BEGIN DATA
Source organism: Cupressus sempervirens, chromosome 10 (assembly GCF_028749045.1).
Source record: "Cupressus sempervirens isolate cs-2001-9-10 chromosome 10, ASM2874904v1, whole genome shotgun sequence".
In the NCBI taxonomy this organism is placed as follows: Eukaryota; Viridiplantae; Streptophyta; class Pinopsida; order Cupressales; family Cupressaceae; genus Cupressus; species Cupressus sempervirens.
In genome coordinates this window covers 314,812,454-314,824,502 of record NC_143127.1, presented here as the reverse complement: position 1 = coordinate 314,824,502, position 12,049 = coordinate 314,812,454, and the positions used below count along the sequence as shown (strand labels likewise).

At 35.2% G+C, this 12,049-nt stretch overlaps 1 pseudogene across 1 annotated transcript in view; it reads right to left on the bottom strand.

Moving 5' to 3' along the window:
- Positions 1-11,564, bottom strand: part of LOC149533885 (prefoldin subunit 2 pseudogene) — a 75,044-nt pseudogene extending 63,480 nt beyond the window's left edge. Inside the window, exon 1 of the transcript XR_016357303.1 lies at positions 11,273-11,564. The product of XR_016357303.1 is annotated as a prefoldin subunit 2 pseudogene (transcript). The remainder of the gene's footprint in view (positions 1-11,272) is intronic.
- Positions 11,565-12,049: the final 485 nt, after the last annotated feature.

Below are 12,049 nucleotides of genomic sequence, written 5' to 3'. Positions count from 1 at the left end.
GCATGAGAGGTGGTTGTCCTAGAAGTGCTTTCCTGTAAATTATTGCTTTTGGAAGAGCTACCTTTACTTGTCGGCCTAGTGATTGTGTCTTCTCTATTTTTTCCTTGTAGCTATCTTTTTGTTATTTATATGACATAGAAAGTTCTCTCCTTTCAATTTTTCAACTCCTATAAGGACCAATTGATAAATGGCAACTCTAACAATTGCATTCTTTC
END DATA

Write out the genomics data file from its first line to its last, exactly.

Source organism: Cupressus sempervirens, chromosome 10 (assembly GCF_028749045.1).
Source record: "Cupressus sempervirens isolate cs-2001-9-10 chromosome 10, ASM2874904v1, whole genome shotgun sequence".
In the NCBI taxonomy this organism is placed as follows: Eukaryota; Viridiplantae; Streptophyta; class Pinopsida; order Cupressales; family Cupressaceae; genus Cupressus; species Cupressus sempervirens.
In genome coordinates this window covers 314,812,454-314,824,502 of record NC_143127.1, presented here as the reverse complement: position 1 = coordinate 314,824,502, position 12,049 = coordinate 314,812,454, and the positions used below count along the sequence as shown (strand labels likewise).

At 35.2% G+C, this 12,049-nt stretch overlaps 1 pseudogene across 1 annotated transcript in view; it reads right to left on the bottom strand.

Moving 5' to 3' along the window:
- Positions 1-11,564, bottom strand: part of LOC149533885 (prefoldin subunit 2 pseudogene) — a 75,044-nt pseudogene extending 63,480 nt beyond the window's left edge. Inside the window, exon 1 of the transcript XR_016357303.1 lies at positions 11,273-11,564. The product of XR_016357303.1 is annotated as a prefoldin subunit 2 pseudogene (transcript). The remainder of the gene's footprint in view (positions 1-11,272) is intronic.
- Positions 11,565-12,049: the final 485 nt, after the last annotated feature.

Below are 12,049 nucleotides of genomic sequence, written 5' to 3'. Positions count from 1 at the left end.
GCATGAGAGGTGGTTGTCCTAGAAGTGCTTTCCTGTAAATTATTGCTTTTGGAAGAGCTACCTTTACTTGTCGGCCTAGTGATTGTGTCTTCTCTATTTTTTCCTTGTAGCTATCTTTTTGTTATTTATATGACATAGAAAGTTCTCTCCTTTCAATTTTTCAACTCCTATAAGGACCAATTGATAAATGGCAACTCTAACAATTGCATTCTTTC